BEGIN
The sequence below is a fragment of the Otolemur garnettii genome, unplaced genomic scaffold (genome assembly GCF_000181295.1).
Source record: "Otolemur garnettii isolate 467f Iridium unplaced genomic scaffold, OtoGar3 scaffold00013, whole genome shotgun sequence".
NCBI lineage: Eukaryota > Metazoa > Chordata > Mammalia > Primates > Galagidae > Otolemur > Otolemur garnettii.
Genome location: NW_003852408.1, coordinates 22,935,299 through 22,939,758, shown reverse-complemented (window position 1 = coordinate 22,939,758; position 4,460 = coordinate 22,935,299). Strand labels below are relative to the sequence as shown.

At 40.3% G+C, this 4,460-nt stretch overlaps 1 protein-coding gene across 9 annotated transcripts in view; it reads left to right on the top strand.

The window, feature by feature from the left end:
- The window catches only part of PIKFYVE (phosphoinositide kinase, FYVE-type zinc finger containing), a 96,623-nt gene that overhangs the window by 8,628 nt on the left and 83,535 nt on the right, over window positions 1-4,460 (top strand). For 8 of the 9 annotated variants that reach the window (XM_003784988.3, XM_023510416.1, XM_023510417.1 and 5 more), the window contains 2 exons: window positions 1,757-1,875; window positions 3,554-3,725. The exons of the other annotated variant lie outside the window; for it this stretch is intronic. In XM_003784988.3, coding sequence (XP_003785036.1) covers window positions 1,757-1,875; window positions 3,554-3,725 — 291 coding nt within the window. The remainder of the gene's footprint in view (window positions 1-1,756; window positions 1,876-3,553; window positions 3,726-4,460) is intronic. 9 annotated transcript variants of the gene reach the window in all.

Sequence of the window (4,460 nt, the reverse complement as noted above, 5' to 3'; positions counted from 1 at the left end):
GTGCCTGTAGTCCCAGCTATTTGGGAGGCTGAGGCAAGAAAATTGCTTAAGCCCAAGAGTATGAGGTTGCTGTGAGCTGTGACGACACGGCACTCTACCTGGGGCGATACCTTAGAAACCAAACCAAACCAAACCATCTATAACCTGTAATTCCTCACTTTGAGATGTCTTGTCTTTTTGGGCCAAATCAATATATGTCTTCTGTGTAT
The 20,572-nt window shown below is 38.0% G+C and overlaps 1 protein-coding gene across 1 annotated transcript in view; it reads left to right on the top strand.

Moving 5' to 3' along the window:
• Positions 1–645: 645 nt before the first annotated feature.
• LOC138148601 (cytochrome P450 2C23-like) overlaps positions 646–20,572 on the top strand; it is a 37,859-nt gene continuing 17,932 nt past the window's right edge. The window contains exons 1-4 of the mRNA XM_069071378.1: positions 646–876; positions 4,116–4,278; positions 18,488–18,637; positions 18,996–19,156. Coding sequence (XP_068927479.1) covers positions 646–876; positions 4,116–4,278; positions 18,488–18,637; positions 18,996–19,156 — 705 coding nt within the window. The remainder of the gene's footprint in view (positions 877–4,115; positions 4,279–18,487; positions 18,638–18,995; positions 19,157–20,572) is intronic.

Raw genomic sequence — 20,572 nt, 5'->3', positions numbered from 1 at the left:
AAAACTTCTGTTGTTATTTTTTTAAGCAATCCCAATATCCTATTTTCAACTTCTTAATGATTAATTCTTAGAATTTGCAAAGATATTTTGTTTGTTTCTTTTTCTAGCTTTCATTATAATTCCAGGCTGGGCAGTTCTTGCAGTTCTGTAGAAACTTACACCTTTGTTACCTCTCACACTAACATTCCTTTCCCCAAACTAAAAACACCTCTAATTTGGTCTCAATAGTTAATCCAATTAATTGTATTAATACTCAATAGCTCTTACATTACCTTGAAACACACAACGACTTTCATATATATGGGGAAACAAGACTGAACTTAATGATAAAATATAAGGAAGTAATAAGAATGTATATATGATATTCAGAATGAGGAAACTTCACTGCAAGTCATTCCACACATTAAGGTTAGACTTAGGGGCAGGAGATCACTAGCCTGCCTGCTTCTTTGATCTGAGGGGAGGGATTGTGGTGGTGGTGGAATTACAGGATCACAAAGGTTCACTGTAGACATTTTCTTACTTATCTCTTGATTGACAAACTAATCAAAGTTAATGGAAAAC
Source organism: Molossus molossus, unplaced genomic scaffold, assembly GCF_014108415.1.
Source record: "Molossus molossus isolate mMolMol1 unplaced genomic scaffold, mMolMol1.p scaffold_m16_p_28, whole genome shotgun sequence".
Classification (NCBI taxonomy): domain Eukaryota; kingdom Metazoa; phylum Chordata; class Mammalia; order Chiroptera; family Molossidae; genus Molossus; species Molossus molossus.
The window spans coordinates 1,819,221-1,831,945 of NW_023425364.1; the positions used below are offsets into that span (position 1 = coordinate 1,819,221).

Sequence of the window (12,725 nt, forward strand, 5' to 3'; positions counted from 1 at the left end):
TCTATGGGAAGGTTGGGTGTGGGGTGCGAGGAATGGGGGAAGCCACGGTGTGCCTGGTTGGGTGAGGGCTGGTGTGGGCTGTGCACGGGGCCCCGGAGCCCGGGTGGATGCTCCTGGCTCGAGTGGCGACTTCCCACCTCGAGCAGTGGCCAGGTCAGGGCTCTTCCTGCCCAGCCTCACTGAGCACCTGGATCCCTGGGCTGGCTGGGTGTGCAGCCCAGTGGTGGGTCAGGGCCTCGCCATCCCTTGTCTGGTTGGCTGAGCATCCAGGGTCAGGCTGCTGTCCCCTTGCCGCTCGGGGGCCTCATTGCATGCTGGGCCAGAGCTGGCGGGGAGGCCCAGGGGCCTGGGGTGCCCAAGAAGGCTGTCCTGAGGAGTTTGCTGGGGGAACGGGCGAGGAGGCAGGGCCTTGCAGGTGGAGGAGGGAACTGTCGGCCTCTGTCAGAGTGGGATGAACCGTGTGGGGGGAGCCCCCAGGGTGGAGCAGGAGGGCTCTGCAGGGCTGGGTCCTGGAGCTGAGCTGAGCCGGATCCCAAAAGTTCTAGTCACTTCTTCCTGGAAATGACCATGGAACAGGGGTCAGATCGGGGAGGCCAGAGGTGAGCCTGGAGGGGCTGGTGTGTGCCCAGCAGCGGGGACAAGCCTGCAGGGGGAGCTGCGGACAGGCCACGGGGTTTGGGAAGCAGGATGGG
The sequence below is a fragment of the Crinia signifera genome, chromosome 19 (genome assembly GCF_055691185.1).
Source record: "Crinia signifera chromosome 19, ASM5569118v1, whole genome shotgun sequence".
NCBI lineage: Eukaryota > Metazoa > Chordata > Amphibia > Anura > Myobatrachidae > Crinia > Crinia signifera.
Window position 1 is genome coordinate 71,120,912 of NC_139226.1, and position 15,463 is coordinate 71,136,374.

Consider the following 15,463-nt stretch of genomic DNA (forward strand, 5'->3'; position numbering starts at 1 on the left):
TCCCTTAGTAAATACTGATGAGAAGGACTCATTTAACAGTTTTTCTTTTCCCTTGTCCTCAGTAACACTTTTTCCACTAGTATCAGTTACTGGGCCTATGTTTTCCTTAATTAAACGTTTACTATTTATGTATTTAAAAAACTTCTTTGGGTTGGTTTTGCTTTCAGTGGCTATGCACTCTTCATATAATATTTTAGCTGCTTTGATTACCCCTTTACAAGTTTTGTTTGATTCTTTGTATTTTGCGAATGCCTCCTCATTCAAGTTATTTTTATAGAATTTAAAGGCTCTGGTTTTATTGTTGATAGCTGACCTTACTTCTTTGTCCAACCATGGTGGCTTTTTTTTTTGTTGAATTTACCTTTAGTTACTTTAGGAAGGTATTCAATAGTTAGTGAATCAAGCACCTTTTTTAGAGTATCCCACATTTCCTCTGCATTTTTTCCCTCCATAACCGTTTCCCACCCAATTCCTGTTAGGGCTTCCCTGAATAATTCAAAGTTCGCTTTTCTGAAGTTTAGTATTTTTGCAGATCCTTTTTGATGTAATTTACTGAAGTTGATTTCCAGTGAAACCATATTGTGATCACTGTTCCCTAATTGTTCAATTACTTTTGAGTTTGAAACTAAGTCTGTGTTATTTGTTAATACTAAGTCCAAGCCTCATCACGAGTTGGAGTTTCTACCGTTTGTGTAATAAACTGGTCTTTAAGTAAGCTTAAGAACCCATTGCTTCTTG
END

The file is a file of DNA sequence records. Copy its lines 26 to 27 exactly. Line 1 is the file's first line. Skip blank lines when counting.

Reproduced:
Consider the following 15,463-nt stretch of genomic DNA (forward strand, 5'->3'; position numbering starts at 1 on the left):
TCCCTTAGTAAATACTGATGAGAAGGACTCATTTAACAGTTTTTCTTTTCCCTTGTCCTCAGTAACACTTTTTCCACTAGTATCAGTTACTGGGCCTATGTTTTCCTTAATTAAACGTTTACTATTTATGTATTTAAAAAACTTCTTTGGGTTGGTTTTGCTTTCAGTGGCTATGCACTCTTCATATAATATTTTAGCTGCTTTGATTACCCCTTTACAAGTTTTGTTTGATTCTTTGTATTTTGCGAATGCCTCCTCATTCAAGTTATTTTTATAGAATTTAAAGGCTCTGGTTTTATTGTTGATAGCTGACCTTACTTCTTTGTCCAACCATGGTGGCTTTTTTTTTTGTTGAATTTACCTTTAGTTACTTTAGGAAGGTATTCAATAGTTAGTGAATCAAGCACCTTTTTTAGAGTATCCCACATTTCCTCTGCATTTTTTCCCTCCATAACCGTTTCCCACCCAATTCCTGTTAGGGCTTCCCTGAATAATTCAAAGTTCGCTTTTCTGAAGTTTAGTATTTTTGCAGATCCTTTTTGATGTAATTTACTGAAGTTGATTTCCAGTGAAACCATATTGTGATCACTGTTCCCTAATTGTTCAATTACTTTTGAGTTTGAAACTAAGTCTGTGTTATTTGTTAATACTAAGTCCAAGCCTCATCACGAGTTGGAGTTTCTACCGTTTGTGTAATAAACTGGTCTTTAAGTAAGCTTAAGAACCCATTGCTTCTTG